Welcome back to an A to Z of discoveries at Kiplin Hall and Gardens. Today we explore a theme very close to all of our hearts, family. Specifically, the five very important families associated with Kiplin Hall and Gardens.
Built in the 1620’s by George Calvert as a hunting lodge, Kiplin Hall remained in family ownership for nearly 400 years. During that time four family names have laid claim to Kiplin Hall as its ownership moved through inheritance and marriage. The Calverts, Crowes, Carpenters, and Talbots. The hall was only sold twice in its history (in 1722 and 1937) and both of these were family transactions. The Hall remained in family ownership until 1971, when the last owner, Bridget Talbot (credited with saving the hall for the nation) left it to a charitable trust.
Extensive research into the family trees of the people associated with Kiplin Hall has been undertaken by a volunteer, Tom Banfield. This information is documented online HERE. With each generation of the families associated with Kiplin their reputation grew. Be it; the Calvert’s sending colonists to America in the 17th century or Christopher Crowe the younger earning recognition as a modern agricultural experimenter in the 18th century. Beatrice Carpenter and her sisters’ prolific talents in arts & crafts, sharing their skills teaching local people new skills and increasing their employability the late 1800’s and early 1900’s. Multiple male members of the family serving in various wars, reaching ranks as high as Admiral Carpenter. And more recently, Bridget Talbot doing her bit as a nurse, and inventing the flashing light on life jackets which saved countless lives, since WW2. Many of the owners of Kiplin Hall had family and community in their hearts, but set forth from this corner of North Yorkshire making marks around the globe.
Today, family is still very much at the heart of Kiplin Hall and Gardens. The charity which operates the hall as a museum, preserving the stories of the Calverts, Crowes, Carpenters and Talbots, can only do so with the support of a much larger new family, fondly called Kiplin’s fifth family, the cherished volunteers.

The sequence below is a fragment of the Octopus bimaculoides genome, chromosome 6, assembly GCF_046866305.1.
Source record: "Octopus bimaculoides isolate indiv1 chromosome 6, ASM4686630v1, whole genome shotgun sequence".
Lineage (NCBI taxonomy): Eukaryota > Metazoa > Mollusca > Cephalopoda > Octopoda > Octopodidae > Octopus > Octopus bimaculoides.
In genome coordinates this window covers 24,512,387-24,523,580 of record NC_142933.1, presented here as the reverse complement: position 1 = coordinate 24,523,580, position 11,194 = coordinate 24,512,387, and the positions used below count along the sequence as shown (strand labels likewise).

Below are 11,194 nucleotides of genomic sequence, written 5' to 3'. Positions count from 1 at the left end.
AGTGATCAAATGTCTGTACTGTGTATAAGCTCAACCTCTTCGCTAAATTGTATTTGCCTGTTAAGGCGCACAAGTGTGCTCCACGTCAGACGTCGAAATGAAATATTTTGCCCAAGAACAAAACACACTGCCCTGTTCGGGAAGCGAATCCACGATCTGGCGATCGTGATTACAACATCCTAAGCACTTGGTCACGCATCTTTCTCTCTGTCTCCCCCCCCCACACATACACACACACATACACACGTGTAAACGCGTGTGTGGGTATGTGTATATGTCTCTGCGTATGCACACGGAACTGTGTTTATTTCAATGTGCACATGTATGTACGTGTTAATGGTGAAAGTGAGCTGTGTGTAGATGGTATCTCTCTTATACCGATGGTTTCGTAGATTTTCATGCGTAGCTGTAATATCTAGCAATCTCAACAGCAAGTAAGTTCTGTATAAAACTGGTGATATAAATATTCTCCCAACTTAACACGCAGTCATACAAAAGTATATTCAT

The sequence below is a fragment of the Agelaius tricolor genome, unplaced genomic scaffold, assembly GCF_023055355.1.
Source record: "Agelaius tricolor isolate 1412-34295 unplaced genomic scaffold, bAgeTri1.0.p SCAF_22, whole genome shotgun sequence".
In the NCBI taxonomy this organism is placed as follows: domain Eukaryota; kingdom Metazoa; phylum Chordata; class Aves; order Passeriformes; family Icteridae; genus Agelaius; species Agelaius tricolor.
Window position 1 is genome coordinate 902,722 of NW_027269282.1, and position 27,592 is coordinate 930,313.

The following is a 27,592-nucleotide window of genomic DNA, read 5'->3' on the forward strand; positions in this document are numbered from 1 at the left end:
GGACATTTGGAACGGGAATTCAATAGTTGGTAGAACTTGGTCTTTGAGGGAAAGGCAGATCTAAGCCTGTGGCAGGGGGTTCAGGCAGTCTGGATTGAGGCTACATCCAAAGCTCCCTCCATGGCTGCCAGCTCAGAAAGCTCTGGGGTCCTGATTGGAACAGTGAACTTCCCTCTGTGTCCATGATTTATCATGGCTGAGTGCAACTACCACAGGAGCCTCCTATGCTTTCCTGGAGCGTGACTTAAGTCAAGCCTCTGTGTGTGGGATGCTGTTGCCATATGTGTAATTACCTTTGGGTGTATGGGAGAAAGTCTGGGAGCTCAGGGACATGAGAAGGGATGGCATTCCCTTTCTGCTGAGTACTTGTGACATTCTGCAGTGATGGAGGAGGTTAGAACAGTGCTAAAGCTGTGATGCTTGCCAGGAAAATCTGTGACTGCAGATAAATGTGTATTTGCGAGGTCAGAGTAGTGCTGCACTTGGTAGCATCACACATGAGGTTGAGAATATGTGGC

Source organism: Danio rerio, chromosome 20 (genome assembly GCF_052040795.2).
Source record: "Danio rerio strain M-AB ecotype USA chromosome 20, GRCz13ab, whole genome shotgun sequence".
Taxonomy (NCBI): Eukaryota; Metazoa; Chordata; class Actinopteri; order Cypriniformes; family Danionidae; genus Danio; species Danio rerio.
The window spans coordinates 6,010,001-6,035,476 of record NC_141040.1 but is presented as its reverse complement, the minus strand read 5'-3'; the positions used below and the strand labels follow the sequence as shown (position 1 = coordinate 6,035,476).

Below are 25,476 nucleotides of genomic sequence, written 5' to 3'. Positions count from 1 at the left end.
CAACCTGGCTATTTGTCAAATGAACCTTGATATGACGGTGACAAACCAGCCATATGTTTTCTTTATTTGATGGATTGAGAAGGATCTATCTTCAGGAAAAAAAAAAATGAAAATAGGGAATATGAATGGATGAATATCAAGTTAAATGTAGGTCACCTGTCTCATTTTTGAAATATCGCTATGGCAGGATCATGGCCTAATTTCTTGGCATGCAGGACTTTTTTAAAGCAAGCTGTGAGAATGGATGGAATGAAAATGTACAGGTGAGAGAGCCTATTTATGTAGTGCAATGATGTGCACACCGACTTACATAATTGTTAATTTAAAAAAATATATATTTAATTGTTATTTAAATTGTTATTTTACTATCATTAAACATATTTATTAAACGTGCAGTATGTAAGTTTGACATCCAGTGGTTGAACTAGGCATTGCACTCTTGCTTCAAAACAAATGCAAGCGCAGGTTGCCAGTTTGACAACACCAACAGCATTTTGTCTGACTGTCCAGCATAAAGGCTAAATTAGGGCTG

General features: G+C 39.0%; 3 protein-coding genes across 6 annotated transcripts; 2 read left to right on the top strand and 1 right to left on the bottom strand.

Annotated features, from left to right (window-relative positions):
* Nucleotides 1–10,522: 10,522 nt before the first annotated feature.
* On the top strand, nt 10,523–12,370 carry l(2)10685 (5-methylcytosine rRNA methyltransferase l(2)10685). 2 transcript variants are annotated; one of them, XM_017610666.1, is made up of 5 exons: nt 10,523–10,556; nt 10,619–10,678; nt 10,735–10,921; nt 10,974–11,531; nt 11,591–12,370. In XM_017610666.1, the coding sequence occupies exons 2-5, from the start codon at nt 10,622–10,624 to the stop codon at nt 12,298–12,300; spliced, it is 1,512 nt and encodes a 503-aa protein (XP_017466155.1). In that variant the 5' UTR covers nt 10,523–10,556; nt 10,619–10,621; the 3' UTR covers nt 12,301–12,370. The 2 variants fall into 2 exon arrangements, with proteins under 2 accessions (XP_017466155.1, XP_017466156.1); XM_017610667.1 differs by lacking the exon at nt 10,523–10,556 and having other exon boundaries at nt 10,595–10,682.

Volunteers are involved in all aspects of running the popular visitor attraction. From the board of trustees to archives researchers, visitor services, object cleaning, tour guiding, gardening, ecological surveying, and even a volunteer to winds all of the historic clocks!
The team is so committed and close knit that each year a celebration event is held, at which long standing volunteers receive awards for long service. Badges for 5, 10, and 15 years of service are awarded at the annual Charter Day celebrations in June. This year sees some volunteers reaching 20 years of service! During Charter Day the team mark the anniversary of King James awarding the charter for the Calvert’s to form a colony in America. They went on to found what is now the state of Maryland in the USA. The history relating to this early chapter of Kiplin’s past is being explored in a new exhibition at the Hall called ‘Strong Deeds, Gentle Words’ which visitors can enjoy once restrictions on museums and are lifted.
As Kiplin has reopened its grounds this Easter, and indoor spaces remain closed, staff are producing a new outdoor display exploring the history of the four owner families around a commemorative oak tree overlooking the hall and surrounding park land. This extra interpretation is being made possible by funding from the Heritage Lottery emergency funding issued in late 2020 to help attractions recover from the lockdown.
Anyone interested in volunteering at Kiplin and becoming part of the ‘fifth family’ can register their interest HERE